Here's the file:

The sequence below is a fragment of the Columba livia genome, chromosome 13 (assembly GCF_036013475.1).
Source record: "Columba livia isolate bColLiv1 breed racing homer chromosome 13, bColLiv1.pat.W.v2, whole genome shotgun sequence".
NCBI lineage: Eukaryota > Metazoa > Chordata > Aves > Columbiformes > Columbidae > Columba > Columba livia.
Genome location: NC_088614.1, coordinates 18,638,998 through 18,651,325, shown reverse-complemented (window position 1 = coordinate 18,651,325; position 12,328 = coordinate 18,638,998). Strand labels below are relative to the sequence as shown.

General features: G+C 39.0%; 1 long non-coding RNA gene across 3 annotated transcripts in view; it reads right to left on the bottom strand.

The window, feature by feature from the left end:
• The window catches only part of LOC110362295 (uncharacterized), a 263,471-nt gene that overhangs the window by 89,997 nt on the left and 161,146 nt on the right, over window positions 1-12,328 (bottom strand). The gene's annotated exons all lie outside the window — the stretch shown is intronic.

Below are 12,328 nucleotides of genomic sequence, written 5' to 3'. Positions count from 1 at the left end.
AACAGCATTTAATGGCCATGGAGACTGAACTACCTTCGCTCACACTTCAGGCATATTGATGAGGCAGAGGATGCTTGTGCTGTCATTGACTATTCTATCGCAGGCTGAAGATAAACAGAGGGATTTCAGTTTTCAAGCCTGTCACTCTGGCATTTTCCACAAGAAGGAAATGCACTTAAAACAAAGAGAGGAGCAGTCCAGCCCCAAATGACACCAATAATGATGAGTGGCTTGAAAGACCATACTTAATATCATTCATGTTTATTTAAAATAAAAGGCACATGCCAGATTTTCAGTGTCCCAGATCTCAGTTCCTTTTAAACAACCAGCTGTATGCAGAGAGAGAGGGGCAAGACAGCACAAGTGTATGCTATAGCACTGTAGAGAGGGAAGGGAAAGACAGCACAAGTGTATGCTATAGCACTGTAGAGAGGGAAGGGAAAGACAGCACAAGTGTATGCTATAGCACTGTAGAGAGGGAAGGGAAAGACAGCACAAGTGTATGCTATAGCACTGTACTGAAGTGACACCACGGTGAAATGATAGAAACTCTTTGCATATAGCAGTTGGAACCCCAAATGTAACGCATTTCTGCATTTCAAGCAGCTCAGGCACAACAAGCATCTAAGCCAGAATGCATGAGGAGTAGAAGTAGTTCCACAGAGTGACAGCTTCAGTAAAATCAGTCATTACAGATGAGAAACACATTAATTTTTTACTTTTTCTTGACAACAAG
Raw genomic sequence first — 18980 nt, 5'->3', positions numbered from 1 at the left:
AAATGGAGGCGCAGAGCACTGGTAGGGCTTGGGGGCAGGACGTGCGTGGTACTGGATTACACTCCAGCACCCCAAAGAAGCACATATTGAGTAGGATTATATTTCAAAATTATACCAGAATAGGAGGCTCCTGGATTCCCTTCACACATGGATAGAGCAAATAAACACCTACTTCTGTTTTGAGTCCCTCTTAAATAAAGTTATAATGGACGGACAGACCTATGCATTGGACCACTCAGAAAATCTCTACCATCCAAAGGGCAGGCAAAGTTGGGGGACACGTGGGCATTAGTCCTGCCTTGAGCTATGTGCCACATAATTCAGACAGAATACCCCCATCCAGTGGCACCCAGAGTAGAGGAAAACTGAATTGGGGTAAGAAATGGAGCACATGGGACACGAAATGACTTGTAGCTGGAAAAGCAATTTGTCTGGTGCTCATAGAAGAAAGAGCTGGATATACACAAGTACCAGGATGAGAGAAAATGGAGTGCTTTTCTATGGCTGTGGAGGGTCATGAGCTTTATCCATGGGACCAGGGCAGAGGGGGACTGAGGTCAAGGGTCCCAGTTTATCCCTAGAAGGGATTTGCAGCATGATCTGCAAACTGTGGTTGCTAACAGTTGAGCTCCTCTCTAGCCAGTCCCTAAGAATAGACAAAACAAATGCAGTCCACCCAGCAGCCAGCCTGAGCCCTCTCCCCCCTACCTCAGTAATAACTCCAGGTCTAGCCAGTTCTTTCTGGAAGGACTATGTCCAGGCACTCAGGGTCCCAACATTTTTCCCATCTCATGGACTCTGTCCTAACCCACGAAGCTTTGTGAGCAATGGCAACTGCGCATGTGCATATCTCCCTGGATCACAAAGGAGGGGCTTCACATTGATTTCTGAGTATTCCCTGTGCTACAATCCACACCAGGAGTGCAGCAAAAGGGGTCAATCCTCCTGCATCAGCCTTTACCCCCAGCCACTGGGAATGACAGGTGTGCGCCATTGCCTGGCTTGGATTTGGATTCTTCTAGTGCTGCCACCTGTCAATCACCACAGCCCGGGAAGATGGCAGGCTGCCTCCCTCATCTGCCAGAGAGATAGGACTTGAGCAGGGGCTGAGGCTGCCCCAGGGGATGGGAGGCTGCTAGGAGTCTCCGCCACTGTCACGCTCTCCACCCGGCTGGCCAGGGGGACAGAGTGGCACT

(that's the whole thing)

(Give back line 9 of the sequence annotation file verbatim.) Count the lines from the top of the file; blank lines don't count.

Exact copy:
AACAGCATTTAATGGCCATGGAGACTGAACTACCTTCGCTCACACTTCAGGCATATTGATGAGGCAGAGGATGCTTGTGCTGTCATTGACTATTCTATCGCAGGCTGAAGATAAACAGAGGGATTTCAGTTTTCAAGCCTGTCACTCTGGCATTTTCCACAAGAAGGAAATGCACTTAAAACAAAGAGAGGAGCAGTCCAGCCCCAAATGACACCAATAATGATGAGTGGCTTGAAAGACCATACTTAATATCATTCATGTTTATTTAAAATAAAAGGCACATGCCAGATTTTCAGTGTCCCAGATCTCAGTTCCTTTTAAACAACCAGCTGTATGCAGAGAGAGAGGGGCAAGACAGCACAAGTGTATGCTATAGCACTGTAGAGAGGGAAGGGAAAGACAGCACAAGTGTATGCTATAGCACTGTAGAGAGGGAAGGGAAAGACAGCACAAGTGTATGCTATAGCACTGTAGAGAGGGAAGGGAAAGACAGCACAAGTGTATGCTATAGCACTGTACTGAAGTGACACCACGGTGAAATGATAGAAACTCTTTGCATATAGCAGTTGGAACCCCAAATGTAACGCATTTCTGCATTTCAAGCAGCTCAGGCACAACAAGCATCTAAGCCAGAATGCATGAGGAGTAGAAGTAGTTCCACAGAGTGACAGCTTCAGTAAAATCAGTCATTACAGATGAGAAACACATTAATTTTTTACTTTTTCTTGACAACAAG